The treatment of patients with drug abuse is limited by a shortage of physicians qualified to conduct clinical addiction research and trained to translate research advances into practice. Both generalist physicians and infectious disease subspecialists, who provide care for patients with HIV and Hepatitis C (HCV) infections lack expertise in addiction medicine. These workforce gaps limit the advancement, translation, and dissemination of drug abuse research. This renewal grant - led by established physician-researchers at Boston Medical Center and the Boston University School of Medicine - will advance the Clinical Addiction Research and Education (CARE) Program, which has successfully fostered physician development in addiction research and education over the past 9 years. The CARE Program will pursue the following Specific Aims: 1. To carry out an Immersion Training in Addiction Medicine in order to: a. Train Chief Resident (CR) educators and their faculty mentors to teach state-of-the-art clinical care of patients with substance use by hosting the Chief Resident Immersion Training (CRIT) to build addiction medicine clinical skills including identification, assessment and management of drug and unhealthy alcohol use;CRIT will also highlight clinical research careers focused on drug abuse. b. Prepare fellows from Infectious Disease (ID) or other subspecialty programs training in HIV/HCV to incorporate drug abuse issues into research, teaching and clinical practice by hosting a Fellow Immersion Training (FIT), which will run in collaboration with CRIT;fellows will have additional focused exposure to clinical addiction research by CARE Program faculty. 2. To support medical trainees and early career physician faculty in the development of clinical research careers in drug abuse by recruiting medical students, residents, fellows and junior faculty to be mentored by CARE Program faculty on drug abuse research projects. 3. To support physicians and drug abuse researchers to be current on clinically relevant drug abuse research and research ethics including advances related to HIV and HCV by expanding on the website and research summary newsletter Alcohol, Other Drugs and Health: Current Evidence. The CARE program is a comprehensive effort to train a spectrum of physicians-in-training (i.e, from medical students to junior faculty) in clinical research methods, pharmacologic advances, medical complications, and other dimensions of care of patients with or at risk for drug abuse and dependence.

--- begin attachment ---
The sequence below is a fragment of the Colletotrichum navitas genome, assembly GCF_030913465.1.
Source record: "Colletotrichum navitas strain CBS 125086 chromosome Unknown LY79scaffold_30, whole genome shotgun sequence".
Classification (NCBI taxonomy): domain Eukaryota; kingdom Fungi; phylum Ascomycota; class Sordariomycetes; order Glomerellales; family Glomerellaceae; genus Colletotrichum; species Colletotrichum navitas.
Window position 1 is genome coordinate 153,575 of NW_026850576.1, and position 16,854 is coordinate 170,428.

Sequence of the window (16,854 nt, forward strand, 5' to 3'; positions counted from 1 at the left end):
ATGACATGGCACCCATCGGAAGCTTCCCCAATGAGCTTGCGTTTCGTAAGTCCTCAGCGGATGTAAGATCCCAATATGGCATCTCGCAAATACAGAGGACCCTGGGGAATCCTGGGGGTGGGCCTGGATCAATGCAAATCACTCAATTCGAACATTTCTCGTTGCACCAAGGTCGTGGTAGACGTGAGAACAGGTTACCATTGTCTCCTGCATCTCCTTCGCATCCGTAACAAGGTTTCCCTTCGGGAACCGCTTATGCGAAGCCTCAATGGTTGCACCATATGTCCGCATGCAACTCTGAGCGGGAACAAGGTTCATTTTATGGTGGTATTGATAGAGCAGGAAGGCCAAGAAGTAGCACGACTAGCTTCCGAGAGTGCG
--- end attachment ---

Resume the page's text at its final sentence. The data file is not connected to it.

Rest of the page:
The CARE Program is significant because it will make important contributions to the development of the next generation of physician drug abuse researchers, educators and clinicians and to the dissemination of addiction research to advance the care of patients. Both will ultimately improve patient care and reduce the medical, social, and financial burden of drug abuse.
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